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Next Year I Will Know More

Literacy and Identity among Young Orthodox Women in Israel

By Tamar El-Or
Translated by Haim Watzman

Anthropology, Education, Gender, Jewish Studies, Religion, Women's Studies

Raphael Patai Series in Jewish Folklore and Anthropology

Hardback
Published: May 2002
ISBN: 9780814327722
Pages: 336 Size: 6x9
eBOOK
Published: May 2002
ISBN: 9780814337783
Review

Tamar El-Or is the foremost anthropologist working on the lives of religious Jewish women… In exploring the spread of intensive Judaic studies among orthodox women as an institutional, social, and cultural phenomenon, she explores one of the most remarkable developments in contemporary Judaism.

— Matti Bunzi

In traditional Jewish societies of previous centuries, literacy education was mostly a male prerogative. Even more recently, women have not been taught the traditional male curriculum that includes the Talmud and midrashic books. But the situation is changing, partly because of the special emphasis that modern Judaism places on learning its philosophy and traditions and on broadening its circle of knowers. In Next Year I Will Know More, the distinguished Israeli anthropologist Tamar El-Or explores the spreading practice of intensive Judaic studies among women in the religious Zionist community. Feminist literacy, notes El-Or, will alter gender relations and the construction of gender identities of the members of the religious community. This in turn could effect changes in Jewish theology and law. In an engaging narrative that offers rare insights into a traditional society in the midst of a modern world, the author points to a community that will be more feminist—and even more religious.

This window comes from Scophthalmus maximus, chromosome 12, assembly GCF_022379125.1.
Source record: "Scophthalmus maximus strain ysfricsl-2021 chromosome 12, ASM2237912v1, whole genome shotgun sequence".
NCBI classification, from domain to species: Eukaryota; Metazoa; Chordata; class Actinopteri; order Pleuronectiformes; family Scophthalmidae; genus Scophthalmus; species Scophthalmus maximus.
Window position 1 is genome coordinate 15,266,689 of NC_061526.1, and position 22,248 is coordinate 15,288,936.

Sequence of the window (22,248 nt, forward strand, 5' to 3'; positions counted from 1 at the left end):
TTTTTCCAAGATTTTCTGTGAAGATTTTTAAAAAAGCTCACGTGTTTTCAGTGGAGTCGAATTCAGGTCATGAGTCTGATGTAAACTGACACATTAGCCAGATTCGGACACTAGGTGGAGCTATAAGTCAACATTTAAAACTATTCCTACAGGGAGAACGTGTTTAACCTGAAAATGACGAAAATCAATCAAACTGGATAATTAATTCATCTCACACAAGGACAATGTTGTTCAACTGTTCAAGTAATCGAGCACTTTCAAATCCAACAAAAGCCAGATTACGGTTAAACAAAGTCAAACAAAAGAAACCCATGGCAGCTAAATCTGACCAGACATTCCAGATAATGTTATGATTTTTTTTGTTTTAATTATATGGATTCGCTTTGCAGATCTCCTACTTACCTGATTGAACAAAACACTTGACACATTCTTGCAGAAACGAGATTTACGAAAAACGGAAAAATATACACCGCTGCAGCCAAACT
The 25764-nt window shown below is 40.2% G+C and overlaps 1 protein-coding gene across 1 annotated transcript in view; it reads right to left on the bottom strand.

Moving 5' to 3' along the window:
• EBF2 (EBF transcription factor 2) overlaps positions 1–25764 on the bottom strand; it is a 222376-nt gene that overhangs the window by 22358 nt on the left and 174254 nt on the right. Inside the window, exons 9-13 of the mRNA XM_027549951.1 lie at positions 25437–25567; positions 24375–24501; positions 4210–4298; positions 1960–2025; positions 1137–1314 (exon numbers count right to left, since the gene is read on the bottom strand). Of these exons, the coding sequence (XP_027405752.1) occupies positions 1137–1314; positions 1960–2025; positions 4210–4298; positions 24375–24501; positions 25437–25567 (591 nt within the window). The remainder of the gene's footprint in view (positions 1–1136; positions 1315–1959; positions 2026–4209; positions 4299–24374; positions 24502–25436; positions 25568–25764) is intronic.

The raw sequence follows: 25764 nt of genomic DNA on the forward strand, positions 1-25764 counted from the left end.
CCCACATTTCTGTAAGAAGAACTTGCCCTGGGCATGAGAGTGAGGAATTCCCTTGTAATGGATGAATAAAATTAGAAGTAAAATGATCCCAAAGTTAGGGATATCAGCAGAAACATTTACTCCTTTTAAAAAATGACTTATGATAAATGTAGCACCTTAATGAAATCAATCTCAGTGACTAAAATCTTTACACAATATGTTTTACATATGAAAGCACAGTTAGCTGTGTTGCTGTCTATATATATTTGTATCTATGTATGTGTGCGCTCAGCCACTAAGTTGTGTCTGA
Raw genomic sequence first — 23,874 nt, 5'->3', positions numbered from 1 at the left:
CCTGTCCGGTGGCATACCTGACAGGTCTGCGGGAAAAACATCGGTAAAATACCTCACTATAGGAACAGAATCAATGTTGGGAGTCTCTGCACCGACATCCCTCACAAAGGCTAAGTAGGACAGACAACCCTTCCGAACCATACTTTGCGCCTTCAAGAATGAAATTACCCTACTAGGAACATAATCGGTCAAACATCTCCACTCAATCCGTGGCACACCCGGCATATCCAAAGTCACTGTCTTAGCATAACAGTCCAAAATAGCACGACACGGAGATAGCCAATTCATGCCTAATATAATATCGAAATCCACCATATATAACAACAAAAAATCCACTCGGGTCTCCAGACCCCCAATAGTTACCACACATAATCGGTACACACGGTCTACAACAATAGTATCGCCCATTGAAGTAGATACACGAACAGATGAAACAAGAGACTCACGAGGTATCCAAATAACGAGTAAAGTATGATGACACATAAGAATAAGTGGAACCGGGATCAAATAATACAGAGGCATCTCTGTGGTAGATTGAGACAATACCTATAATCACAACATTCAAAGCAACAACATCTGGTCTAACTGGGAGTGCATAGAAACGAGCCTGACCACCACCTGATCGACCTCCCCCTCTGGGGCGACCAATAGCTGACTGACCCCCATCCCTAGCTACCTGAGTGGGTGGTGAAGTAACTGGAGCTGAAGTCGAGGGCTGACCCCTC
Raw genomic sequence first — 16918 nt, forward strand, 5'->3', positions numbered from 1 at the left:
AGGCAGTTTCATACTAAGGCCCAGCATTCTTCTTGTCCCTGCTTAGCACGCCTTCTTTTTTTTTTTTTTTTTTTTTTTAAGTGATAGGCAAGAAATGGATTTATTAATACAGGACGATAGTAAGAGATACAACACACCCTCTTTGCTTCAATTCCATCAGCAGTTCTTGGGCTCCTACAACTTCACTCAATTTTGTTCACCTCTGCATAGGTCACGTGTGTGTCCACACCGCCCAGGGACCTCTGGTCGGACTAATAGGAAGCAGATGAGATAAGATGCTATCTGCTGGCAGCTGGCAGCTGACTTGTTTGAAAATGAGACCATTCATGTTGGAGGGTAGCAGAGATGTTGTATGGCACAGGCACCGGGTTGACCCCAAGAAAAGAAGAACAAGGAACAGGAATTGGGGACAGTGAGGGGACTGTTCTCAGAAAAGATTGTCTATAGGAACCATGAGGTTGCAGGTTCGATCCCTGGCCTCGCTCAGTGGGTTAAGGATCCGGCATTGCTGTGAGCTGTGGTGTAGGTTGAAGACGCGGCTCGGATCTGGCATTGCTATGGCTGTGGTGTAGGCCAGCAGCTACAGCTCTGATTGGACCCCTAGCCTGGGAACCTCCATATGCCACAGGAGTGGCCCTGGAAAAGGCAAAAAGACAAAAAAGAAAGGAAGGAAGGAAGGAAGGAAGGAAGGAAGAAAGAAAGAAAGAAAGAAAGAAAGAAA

Tamar El-Or is Associate Professor in the Department of Sociology and Anthropology at Hebrew University in Jerusalem.

Tamar El-Or is the foremost anthropologist working on the lives of religious Jewish women. . . . In exploring the spread of intensive Judaic studies among orthodox women as an institutional, social, and cultural phenomenon, she explores one of the most remarkable developments in contemporary Judaism.

– Matti Bunzi, University of Ilinois at Urbana-Champaign

In this fascinating, provocative anthropological study, young orthodox Jewish women from Israel's Religious-Zionist sector are interviewed and observed at the Midrasha--women's study institute--of Bar Illan University as they endeavor to achieve educational parity with men.

– Choice